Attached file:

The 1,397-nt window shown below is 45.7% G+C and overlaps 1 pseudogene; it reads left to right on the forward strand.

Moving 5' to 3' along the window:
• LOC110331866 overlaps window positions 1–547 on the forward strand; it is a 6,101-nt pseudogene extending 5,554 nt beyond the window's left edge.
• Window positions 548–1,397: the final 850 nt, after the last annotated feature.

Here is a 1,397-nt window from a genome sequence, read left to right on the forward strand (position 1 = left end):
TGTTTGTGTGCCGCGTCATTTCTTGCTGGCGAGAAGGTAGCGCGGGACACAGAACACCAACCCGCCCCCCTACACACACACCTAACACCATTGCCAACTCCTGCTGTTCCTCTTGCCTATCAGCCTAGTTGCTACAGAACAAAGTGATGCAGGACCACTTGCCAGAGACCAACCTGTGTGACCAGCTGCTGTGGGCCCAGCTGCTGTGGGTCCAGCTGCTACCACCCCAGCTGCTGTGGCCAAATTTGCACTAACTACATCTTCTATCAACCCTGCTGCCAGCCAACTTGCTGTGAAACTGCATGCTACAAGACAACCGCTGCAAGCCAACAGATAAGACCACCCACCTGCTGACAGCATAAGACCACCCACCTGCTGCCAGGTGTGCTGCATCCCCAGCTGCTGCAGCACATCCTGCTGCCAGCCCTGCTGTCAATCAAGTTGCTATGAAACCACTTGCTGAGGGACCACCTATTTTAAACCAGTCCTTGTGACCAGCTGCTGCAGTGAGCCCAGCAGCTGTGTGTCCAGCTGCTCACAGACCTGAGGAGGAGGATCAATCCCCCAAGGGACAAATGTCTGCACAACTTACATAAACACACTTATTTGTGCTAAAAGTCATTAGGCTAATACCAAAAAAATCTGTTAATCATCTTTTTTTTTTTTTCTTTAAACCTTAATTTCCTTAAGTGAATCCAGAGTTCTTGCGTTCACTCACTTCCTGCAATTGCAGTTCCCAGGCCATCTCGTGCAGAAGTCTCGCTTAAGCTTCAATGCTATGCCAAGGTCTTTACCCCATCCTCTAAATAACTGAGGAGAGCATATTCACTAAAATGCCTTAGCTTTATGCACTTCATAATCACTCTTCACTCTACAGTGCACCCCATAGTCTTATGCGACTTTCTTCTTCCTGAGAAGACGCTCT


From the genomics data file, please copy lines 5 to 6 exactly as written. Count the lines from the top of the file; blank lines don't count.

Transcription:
Here is a 1,397-nt window from a genome sequence, read left to right on the forward strand (position 1 = left end):
TGTTTGTGTGCCGCGTCATTTCTTGCTGGCGAGAAGGTAGCGCGGGACACAGAACACCAACCCGCCCCCCTACACACACACCTAACACCATTGCCAACTCCTGCTGTTCCTCTTGCCTATCAGCCTAGTTGCTACAGAACAAAGTGATGCAGGACCACTTGCCAGAGACCAACCTGTGTGACCAGCTGCTGTGGGCCCAGCTGCTGTGGGTCCAGCTGCTACCACCCCAGCTGCTGTGGCCAAATTTGCACTAACTACATCTTCTATCAACCCTGCTGCCAGCCAACTTGCTGTGAAACTGCATGCTACAAGACAACCGCTGCAAGCCAACAGATAAGACCACCCACCTGCTGACAGCATAAGACCACCCACCTGCTGCCAGGTGTGCTGCATCCCCAGCTGCTGCAGCACATCCTGCTGCCAGCCCTGCTGTCAATCAAGTTGCTATGAAACCACTTGCTGAGGGACCACCTATTTTAAACCAGTCCTTGTGACCAGCTGCTGCAGTGAGCCCAGCAGCTGTGTGTCCAGCTGCTCACAGACCTGAGGAGGAGGATCAATCCCCCAAGGGACAAATGTCTGCACAACTTACATAAACACACTTATTTGTGCTAAAAGTCATTAGGCTAATACCAAAAAAATCTGTTAATCATCTTTTTTTTTTTTTCTTTAAACCTTAATTTCCTTAAGTGAATCCAGAGTTCTTGCGTTCACTCACTTCCTGCAATTGCAGTTCCCAGGCCATCTCGTGCAGAAGTCTCGCTTAAGCTTCAATGCTATGCCAAGGTCTTTACCCCATCCTCTAAATAACTGAGGAGAGCATATTCACTAAAATGCCTTAGCTTTATGCACTTCATAATCACTCTTCACTCTACAGTGCACCCCATAGTCTTATGCGACTTTCTTCTTCCTGAGAAGACGCTCT